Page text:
Lakes within the Hattah Lakes wetland system are currently experiencing a natural drying phase, which is the result of ongoing dry conditions across the region.
As the lakes dry, lower water levels can lead to rapid changes in water temperature and oxygen content and result in fish deaths. The majority of fish dying are carp.
This drying has been anticipated and is normal for ephemeral wetlands. Lake within the system would normally dry out periodically. When this occurs the remaining fish in the wetland die and become a food source for other native species.
These fish deaths are not a result of the Carp Herpes Virus.
As part of preparing for this drying phase, fish monitoring (including electro fishing and fyke netting) was undertaken earlier this year did not detect any large bodied native fish in Lake Hattah, meaning the fish deaths are predominately invasive carp. This drying phase will help eradicate carp in the lakes when they refill in the future.
Drying is important to wetlands in our region as it allows plants to germinate, grow and reproduce a seed bank in preparation for wetter conditions in the future
The drying of the lakes will consolidate sediments and allow vegetation to establish on the lakebed, which provides improved water quality, habitat and resources allowing native fish to flourish when water returns.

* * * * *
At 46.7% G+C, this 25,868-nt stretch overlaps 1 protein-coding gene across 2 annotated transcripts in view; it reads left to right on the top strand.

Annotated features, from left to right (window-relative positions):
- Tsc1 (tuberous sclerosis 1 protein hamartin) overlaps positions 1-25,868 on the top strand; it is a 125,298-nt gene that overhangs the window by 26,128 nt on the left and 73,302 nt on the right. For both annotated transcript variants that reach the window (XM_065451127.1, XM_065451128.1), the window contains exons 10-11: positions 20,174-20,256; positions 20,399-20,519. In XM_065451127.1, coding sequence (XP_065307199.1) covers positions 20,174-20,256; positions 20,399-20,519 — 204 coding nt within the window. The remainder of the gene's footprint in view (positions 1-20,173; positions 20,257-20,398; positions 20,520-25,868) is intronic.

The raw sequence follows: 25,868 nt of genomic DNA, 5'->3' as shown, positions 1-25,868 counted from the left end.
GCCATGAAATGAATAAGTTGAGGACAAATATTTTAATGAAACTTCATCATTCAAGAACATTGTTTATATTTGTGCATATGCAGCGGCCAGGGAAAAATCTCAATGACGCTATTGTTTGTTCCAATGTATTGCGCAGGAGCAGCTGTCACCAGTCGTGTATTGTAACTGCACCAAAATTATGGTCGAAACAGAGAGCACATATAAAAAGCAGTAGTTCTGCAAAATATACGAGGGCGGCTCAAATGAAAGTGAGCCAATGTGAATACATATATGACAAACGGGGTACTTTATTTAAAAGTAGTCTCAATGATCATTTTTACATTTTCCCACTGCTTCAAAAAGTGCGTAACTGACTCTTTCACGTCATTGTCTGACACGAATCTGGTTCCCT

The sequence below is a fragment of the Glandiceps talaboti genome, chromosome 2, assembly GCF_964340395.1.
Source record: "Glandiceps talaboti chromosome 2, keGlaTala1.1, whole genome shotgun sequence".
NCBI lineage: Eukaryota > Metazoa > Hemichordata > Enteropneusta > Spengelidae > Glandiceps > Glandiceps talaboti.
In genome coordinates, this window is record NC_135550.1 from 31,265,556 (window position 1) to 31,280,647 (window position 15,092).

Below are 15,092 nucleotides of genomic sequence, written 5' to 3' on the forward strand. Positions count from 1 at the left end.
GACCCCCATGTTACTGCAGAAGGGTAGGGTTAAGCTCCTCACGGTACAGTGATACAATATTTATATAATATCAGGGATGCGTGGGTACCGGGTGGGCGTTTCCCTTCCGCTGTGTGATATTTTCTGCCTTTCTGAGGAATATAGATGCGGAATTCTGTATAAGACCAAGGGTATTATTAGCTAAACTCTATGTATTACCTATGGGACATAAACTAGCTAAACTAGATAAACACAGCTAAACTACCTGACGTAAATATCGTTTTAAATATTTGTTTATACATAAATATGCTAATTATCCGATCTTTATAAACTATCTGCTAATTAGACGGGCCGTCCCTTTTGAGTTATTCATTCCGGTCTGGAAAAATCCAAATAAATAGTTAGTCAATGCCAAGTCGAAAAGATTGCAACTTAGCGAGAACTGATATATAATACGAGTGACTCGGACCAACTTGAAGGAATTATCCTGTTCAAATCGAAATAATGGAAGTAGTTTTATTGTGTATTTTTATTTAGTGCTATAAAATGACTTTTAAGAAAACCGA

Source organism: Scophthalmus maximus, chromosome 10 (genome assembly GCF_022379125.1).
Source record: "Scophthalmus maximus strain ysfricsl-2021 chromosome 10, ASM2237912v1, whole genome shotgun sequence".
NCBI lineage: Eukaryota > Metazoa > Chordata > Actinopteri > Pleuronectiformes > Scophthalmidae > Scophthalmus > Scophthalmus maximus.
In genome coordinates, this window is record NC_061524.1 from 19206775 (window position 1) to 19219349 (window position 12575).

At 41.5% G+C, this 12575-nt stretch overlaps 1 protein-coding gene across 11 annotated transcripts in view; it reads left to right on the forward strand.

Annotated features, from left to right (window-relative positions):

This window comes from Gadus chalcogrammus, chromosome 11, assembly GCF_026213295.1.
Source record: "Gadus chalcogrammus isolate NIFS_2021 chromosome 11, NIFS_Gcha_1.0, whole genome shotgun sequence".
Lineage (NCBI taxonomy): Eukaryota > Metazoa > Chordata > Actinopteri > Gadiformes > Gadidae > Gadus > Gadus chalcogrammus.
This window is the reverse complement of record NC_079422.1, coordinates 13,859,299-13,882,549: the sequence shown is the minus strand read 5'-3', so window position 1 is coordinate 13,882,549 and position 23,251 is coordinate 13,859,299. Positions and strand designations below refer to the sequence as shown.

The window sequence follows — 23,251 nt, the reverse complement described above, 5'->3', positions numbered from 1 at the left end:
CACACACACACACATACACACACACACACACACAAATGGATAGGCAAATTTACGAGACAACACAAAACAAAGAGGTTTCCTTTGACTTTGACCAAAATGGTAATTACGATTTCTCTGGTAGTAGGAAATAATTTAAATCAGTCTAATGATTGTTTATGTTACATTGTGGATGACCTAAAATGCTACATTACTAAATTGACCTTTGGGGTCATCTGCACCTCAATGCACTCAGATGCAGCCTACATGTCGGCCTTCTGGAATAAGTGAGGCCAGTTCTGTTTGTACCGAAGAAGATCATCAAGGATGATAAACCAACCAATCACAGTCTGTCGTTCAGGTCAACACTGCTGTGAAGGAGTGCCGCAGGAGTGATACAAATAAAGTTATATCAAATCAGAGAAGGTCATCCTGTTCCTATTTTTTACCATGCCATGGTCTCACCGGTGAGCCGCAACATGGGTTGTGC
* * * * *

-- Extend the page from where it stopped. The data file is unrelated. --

Lake Kramen nearby has received environmental water over the past few months to provide refuge habitat for birds and animals dependent on water for survival.
If you would like more information, please don’t hesitate to contact us by leaving a message below or phoning us during business hours on 5051 4377.
Due to the ongoing drought conditions, environmental water will only be delivered to critical drought refuges during spring 2019-20.
Of the 730 kilometres of Murray River frontage and more than 900 wetlands in the Mallee CMA region, only 15 wetlands on the river floodplain will receive water during spring. It’s expected all watering will be completed by the start of summer.
We acknowledge negative comments about this watering program have appeared on social media sites. We understand people are facing difficult times with the current drought conditions, but it’s important to find the balance so both our community and environment can recover when the dry conditions ease.
Water is only being delivered to critical drought refuges – places that represent the uniqueness of the Mallee in terms of the important and threatened plants and animals that can be found there. If we can keep these refuges alive, they can recover and ‘bounce back’ when the current dry times ease.
When we have wet conditions, we water more wetlands and floodplain areas; when it is dry, we only water refuge areas.
Learning more about why environmental water is important is one way to understand why water for the environment is being delivered during the current dry conditions.
More information is available on our website and on the Victorian Environmental Water Holder website, but if you would like to chat to us, please contact us directly on 5051 4377 (during business hours).